Availability: Only 1 available
Acrylic on Acid-free paper
Only 1 available
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- Additional Information
- Artist Bio
Acrylic on Acid-free paper
|Dimensions||15 x 22 "|
|LOC||CP - - PD9 - OLYM10|
Terry Starr is a Tsimshian artist, born March 2nd, 1951 in Prince Rupert, British Columbia. He grew up in a village, Port Simpson, 20 miles north of Prince Rupert. His predominant family crest is the Eagle on his mother’s side, while his sub crest is the Killerwhale on his father’s.
Subsequent to completing a college business course, Terry began carving in his late twenties. His specialty is carving wood, Alder being the preference; he also paints and has produced many traditional prints based on Tsimshian imagery.
Tim Paul RCA of the Nuu-chah-nulth Nation and Richard Hunt RCA of the Kwakwaka’wakw people were among the first to educate Terry on the basic techniques of carving wood. Their ancestral styles greatly influence the artwork that he creates today.
Terry is best known for his superbly refined masks reflecting the traditional pigments and form lines of his ancestry. He usually paints only a portion of his masks to deliberately reveal the fluid grain of the wood. As Terry’s career spans over twenty years, his expertise in achieving detail and his commitment to maintaining the traditional Tsimshian style is prevalent in his artwork. His pieces can be found in many local and international collections.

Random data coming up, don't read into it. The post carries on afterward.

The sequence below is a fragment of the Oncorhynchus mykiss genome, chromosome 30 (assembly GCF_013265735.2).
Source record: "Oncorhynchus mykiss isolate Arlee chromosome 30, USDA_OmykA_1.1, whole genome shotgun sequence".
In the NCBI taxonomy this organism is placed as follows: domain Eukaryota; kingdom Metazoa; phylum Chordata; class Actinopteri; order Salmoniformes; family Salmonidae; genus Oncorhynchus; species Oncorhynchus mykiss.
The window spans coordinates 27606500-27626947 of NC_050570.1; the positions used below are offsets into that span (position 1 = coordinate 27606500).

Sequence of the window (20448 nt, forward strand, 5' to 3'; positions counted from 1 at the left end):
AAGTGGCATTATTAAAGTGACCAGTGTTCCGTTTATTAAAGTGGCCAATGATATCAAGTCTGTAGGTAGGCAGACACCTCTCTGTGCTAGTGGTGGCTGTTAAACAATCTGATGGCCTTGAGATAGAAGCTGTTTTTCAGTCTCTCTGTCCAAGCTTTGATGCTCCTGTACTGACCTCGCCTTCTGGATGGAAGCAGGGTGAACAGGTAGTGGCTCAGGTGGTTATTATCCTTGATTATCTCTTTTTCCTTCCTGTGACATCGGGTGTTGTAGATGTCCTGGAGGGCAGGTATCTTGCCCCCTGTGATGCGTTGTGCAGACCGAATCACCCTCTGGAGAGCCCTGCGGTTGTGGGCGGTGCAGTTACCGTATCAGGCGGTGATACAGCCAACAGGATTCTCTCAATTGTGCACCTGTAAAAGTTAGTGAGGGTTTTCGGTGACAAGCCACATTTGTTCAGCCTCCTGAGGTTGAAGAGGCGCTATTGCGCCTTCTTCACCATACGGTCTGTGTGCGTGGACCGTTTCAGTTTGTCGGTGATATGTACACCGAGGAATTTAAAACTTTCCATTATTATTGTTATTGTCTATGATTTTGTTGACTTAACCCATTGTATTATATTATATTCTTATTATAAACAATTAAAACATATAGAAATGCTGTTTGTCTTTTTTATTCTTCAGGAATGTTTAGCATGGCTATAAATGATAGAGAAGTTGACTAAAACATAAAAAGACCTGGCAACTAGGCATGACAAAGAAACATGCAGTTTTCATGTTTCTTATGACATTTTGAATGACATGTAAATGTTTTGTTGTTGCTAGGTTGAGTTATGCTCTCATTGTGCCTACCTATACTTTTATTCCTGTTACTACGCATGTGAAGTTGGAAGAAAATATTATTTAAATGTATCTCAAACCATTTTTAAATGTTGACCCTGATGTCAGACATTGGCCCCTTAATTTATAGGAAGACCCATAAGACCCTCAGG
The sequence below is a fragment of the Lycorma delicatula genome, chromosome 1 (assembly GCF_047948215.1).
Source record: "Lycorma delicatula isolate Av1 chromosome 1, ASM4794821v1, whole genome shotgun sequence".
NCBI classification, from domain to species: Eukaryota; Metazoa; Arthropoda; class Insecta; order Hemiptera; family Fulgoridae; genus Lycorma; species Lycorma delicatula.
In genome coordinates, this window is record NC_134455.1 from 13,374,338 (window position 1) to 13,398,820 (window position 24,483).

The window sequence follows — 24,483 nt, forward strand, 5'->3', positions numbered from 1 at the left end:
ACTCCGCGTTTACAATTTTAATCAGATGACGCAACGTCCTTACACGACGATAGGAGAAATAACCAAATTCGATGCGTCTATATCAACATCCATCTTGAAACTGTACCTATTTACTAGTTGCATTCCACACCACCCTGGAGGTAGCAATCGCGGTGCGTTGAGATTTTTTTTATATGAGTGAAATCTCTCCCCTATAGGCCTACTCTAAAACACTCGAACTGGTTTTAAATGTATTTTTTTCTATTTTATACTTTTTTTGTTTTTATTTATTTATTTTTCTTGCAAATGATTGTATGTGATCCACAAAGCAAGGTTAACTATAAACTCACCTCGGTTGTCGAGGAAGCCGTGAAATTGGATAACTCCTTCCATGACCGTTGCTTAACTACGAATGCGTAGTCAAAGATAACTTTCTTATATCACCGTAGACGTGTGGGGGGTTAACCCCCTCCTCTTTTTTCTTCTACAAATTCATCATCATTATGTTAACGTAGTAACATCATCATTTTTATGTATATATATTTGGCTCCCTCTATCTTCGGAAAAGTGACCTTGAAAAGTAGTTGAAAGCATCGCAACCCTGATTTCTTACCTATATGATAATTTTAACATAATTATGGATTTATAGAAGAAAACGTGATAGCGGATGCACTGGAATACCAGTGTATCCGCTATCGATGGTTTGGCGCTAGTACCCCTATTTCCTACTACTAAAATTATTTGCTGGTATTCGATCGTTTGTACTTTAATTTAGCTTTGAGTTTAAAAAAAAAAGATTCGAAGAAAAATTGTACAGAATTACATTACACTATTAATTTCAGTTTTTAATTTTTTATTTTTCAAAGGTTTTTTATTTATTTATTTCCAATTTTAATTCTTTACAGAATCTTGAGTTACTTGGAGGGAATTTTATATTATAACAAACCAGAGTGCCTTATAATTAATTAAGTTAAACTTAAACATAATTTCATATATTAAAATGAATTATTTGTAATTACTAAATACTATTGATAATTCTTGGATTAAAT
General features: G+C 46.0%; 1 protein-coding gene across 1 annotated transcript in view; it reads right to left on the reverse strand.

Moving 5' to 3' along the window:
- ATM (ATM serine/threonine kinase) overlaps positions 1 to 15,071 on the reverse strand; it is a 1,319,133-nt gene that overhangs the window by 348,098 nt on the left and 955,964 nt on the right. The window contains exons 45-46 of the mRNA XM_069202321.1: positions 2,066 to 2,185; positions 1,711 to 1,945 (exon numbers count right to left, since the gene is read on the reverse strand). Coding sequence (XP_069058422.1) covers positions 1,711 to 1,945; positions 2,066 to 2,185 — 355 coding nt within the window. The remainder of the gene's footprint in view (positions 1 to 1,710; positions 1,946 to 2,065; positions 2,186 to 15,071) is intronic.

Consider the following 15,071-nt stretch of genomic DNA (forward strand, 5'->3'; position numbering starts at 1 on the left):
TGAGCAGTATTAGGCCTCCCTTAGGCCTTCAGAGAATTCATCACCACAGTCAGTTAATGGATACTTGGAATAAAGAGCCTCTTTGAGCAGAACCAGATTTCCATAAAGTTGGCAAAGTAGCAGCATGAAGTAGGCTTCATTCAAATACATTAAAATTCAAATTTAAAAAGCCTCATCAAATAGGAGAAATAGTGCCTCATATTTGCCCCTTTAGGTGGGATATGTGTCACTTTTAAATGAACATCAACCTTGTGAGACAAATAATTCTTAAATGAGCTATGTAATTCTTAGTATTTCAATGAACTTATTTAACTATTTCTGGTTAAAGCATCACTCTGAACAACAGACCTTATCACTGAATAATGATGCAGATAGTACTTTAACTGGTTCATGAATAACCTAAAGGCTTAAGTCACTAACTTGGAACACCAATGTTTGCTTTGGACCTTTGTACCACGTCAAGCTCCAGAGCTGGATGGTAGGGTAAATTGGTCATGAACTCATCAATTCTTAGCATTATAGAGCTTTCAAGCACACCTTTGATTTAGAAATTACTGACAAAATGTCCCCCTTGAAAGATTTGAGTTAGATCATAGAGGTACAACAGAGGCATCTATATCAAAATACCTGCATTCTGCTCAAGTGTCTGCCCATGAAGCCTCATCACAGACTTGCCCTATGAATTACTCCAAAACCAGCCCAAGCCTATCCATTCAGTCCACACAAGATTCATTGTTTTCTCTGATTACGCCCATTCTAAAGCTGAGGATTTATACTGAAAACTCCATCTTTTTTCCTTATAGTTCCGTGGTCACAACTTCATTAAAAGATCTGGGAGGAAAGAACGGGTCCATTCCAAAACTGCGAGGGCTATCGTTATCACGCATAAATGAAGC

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Serigraph, Edition of 100
(For inquiries on custom framing, please contact the gallery)
“This rectangular Coast Salish design depicts the sun flanked by four hummingbirds. The round split u-forms at the ends of the design suggest red flower petals. Rufous Hummingbirds, a species of hummingbird that migrates to Coast Salish territory in the spring, are drawn to red colours, sometimes mistaking anything red for flowers from which they can feed on nectar. As a contemporary Coast Salish artist, I have always been fascinated by hummingbirds because of their beautiful appearance, small size, and unique way of flying. Whenever I hEAR hummingbirds swooping down around wooded areas, I am reminded that spring and warm weather have arrived.”